Chinese New Year

Chinese New Year

A fine fit for Sydney

Under the 12-year lunar calendar, the Year of the Sheep celebrates strength, fortitude and perseverance. Such traits, personified by the shearer and swagman in our folklore, drove Australia’s rise from humble beginnings to prosperity in the European era.

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Year of the Sheep

In Australia for the first time, The Lanterns of the Terracotta Warriors added to the allure of Sydney Harbour from 13 to 22 February during the 2015 Sydney Chinese New Year Festival.

The artwork was created for the Beijing Olympic Games in 2008 by a team of Chinese artists including Xia Nan, which features 90 warriors standing 2.1m tall along with 2 warrior horses that lit up Hickson Road Reserve in brilliant bursts of colour.

The warriors shone in red, green, yellow and blue and, as they are fashioned out of fabric and wire, they had all the delicacy of a traditional Chinese lantern.

It was inspired by the famous army of terracotta warriors uncovered in the tomb of China’s first Emperor in 1974, and uses traditional Chinese lantern designs to re-imagine the awe-inspiring historic discovery.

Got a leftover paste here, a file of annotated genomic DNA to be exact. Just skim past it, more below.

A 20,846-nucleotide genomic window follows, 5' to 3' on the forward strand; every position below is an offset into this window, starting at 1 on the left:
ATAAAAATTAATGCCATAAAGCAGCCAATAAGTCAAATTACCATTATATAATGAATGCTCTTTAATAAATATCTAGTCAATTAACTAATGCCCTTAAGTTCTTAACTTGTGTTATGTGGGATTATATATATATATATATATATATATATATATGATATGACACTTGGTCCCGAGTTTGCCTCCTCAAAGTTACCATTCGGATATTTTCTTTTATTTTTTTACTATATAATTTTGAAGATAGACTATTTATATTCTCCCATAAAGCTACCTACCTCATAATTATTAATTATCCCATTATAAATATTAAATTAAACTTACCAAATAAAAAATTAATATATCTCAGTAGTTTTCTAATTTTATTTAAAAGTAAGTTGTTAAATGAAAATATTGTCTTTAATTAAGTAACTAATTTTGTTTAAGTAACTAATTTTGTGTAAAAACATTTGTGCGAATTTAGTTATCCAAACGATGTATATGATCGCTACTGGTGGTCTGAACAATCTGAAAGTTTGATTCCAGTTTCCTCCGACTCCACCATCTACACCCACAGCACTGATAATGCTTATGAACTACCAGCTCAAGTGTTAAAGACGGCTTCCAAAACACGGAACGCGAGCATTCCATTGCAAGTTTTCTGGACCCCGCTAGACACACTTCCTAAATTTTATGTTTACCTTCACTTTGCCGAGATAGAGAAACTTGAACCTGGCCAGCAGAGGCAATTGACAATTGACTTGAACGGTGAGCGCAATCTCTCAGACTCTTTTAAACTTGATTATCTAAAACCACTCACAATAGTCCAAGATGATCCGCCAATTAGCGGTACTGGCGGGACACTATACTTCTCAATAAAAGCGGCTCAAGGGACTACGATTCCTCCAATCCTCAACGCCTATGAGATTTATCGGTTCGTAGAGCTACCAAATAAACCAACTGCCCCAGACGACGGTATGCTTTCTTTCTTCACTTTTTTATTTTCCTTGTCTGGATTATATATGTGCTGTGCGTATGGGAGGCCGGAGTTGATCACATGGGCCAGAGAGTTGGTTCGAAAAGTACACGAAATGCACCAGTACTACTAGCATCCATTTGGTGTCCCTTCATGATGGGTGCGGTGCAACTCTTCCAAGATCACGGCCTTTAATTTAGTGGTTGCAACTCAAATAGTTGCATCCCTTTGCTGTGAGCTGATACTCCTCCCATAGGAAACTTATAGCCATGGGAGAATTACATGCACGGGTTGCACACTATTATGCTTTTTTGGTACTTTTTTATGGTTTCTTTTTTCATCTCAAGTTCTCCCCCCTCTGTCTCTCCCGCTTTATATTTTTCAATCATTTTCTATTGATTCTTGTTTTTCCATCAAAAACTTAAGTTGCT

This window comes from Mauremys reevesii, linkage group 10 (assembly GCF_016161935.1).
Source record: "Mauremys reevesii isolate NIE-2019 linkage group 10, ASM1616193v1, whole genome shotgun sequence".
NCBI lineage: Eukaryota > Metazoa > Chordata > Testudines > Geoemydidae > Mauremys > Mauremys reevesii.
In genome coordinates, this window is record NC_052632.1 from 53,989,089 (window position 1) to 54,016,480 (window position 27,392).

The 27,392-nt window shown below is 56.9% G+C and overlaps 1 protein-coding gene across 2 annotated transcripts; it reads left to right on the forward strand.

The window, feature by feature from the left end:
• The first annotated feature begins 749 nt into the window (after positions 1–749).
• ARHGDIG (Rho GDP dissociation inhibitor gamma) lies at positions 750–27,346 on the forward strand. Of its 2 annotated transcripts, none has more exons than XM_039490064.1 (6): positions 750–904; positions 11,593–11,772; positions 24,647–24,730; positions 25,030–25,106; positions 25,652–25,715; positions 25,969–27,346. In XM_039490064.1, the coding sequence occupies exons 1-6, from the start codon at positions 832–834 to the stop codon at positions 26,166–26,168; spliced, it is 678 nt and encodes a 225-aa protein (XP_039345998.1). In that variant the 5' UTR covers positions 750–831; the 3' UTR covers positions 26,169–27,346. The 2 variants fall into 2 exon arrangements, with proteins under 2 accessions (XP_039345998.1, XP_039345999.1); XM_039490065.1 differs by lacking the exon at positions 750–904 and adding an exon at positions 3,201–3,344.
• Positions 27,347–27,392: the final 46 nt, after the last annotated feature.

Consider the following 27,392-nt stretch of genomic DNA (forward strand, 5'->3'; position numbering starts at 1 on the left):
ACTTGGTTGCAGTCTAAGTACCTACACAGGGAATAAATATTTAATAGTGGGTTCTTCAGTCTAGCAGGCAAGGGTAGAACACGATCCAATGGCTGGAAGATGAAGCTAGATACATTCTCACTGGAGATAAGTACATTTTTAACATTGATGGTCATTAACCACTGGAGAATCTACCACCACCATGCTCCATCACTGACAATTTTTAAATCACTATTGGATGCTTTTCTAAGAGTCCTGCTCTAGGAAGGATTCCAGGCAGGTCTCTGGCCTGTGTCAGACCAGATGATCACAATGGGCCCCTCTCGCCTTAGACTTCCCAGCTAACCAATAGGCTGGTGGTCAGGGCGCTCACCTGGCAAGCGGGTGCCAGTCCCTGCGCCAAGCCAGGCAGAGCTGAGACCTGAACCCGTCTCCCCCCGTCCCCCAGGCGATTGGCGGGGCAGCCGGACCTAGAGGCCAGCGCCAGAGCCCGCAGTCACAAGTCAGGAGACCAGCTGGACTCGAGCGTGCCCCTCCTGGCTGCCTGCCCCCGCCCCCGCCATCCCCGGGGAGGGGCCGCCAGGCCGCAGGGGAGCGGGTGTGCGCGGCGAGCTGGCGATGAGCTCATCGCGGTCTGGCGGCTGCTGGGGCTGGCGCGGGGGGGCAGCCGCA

The lantern warriors are accurate replicas of the original 8,000 warriors and horses, although artist Xia Nan has decided to add women and children as they represent inheritance and the future. The artwork has previously only been shown in China and the United Kingdom.

Lunar Streets 

Asian food lovers were in for a treat with restaurants in Chinatown, Koreatown and Thaitown serving up a feast on Sydney streets for the first time as part of Sydney’s Chinese New Year Festival.

For one night only, Saturday 14 February, streets in and around Haymarket took part in Lunar Streets, serving the unique flavours and cultures of countries across Asia. 

Long alfresco tables for diners stood amid colourful performances by roving entertainers and a mix of Asian pop hits courtesy of PopAsia. Shaun The Sheep roamed Lunar Streets offering a chance win tickets to the Australian premiere of Shaun The Sheep: The Movie. 

From lanterns to fashion and even a Buddha made from ash, there were a host of other fabulous exhibitions and activities taking place over Chinese New Year. 

More than 80 family-friendly events made up the City’s Sydney Chinese New Year 2015 program, the largest Lunar New Year celebration outside of Asia.

Visit the official Chinese New Year site for all the details.

Last updated: Monday, 2 March 2015